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Yesterday, I offered an invitation to write about what your (or your character’s) nonnegotiables might be — and today I want to drop down into that even further. What does nonnegotiable mean for you, for your character? What does boundary mean? What does No mean? What about Yes? Let yourself write into any confusion or sorrow or anger or complexity around these words that are “supposed” to be so straightforward and clear. We hold the capacity for a profound multiplicity — let some of that emerge today.

Thank you for your good thinking, your good body, your good heart, your good, good words.



3 responses to “holding our no and our yes

  1. I’ve had my no be a silent scream, I’m screaming and the person I’m telling only hears silence. My yes is often a lie. It means I can’t say no to you, I want you to like me, I give up myself for you.

    I have a piece of art called “Focus on the Yes”. In the center of the piece it just says YES, there are no’s littered around the edges, blurry and cast aside. I needed to see that word and keep in mind it’s freedom. I love to say yes, and feel it, even for a simple question. I smile when its a real yes or no and it feels like a small victory. I mentally puff my chest and feel strong. Do you want to eat? Yes. Do you want to come with me to the store? No. This table? No, that one. More? Yes, please. Honest yes and no have strength I crave, needed for making and keeping boundaries.

    “for months for years each one us had felt her own yes growing in her”. From “Phantasia for Elvira Shatayev” by Adrienne Rich. Good yes and no thoughts in that piece. The poem is taped on my wall at work, it always reminds me to nurture the yes that grows in me.

    Great posting Jen. As always perfect timing.

  2. I wonder if my experience can interpose with yours? I know your experience was different because it didn’t feel authentic to say yes and I wonder if my experience could shed light in a different way. In considering my own experience with childhood sexual experiences with adult men who ask for sexual gratification I notice a tightening when I consider any kind of victimhood. I noticed that the advances only continued when I said yes and if I said yes then it was okay. Finding how it was okay with me allows me to see the fullness of my own authentic yes. Men ask for a yes because they are peaceful loving beings who have desires and I said yes or didn’t stop them when it was okay with me.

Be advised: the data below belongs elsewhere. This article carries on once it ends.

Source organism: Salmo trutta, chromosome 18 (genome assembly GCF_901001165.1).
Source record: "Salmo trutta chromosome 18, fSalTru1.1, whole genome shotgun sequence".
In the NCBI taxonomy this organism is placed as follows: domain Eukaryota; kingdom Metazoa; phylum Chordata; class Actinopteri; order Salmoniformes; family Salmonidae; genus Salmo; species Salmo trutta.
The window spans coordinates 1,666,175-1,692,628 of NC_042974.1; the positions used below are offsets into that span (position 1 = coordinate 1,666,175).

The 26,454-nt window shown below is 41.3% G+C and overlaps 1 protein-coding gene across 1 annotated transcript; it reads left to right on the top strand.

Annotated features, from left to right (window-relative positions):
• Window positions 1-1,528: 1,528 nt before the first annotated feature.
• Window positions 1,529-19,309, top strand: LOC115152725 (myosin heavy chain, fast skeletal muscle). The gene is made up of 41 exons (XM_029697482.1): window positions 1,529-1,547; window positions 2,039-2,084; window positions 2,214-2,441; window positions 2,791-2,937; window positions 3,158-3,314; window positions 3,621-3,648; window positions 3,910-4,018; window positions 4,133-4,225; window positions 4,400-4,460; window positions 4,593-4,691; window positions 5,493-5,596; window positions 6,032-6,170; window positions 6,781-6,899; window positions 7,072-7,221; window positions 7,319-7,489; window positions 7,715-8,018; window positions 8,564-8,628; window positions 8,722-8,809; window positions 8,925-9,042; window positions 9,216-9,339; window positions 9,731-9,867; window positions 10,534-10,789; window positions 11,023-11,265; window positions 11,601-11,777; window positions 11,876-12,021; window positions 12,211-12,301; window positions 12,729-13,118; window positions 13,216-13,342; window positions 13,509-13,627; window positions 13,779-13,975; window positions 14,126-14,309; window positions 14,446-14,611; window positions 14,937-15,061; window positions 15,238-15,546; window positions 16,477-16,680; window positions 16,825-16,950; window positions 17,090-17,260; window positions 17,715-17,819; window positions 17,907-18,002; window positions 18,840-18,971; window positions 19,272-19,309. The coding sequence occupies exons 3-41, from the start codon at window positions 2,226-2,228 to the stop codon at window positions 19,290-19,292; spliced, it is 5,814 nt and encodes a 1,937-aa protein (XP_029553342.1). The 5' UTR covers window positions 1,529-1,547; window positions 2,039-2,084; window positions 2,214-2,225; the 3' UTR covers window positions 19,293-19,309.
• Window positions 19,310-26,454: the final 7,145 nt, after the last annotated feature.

Accepting that it wasn’t violent and it was okay was very important. Not being swayed by society’s problematization and victim thinking was important. The part that is scary and confusing is that the world says “he is taking advantage, you are a victim.” How can we find our own truth in this overarching drama? Getting very quiet and looking at the situations and the people clearly and with a kind heart allows our own truth to arise. Letting go of shame, regret or victimization is freeing. I also notice that I interacted with men differently as I matured. I look at how the experience is true for me and what judgments of both them and myself were created in the full embodiment of those experiences. Undoing my judgments is what is important for me. I loved your article and how it made me revisit my thoughts on my sexuality and I will consider more how my sexual experience today is still effected by judgment of my experience. Thank you.

  3. Hi Jen, This is so lovely. Thank you for affirming the traumatized body’s rich wisdom by unearthing the explosion of possibility in a “yes” (or a “no”). Entire bodywork sessions can be spent inviting the body to reclaim its authentic “yeses,” or “nos” or “maybes.” And a clarification of what I wrote in my blog: introversion is not a trauma survival strategy. It is a temperament that 25-30% of the population are born with. Susan Cain’s book “Quiet: The power of introverts in a world that can’t stop talking” is a celebration of the overlooked gifts that introverts bring to the world–and folks, many of them are writers!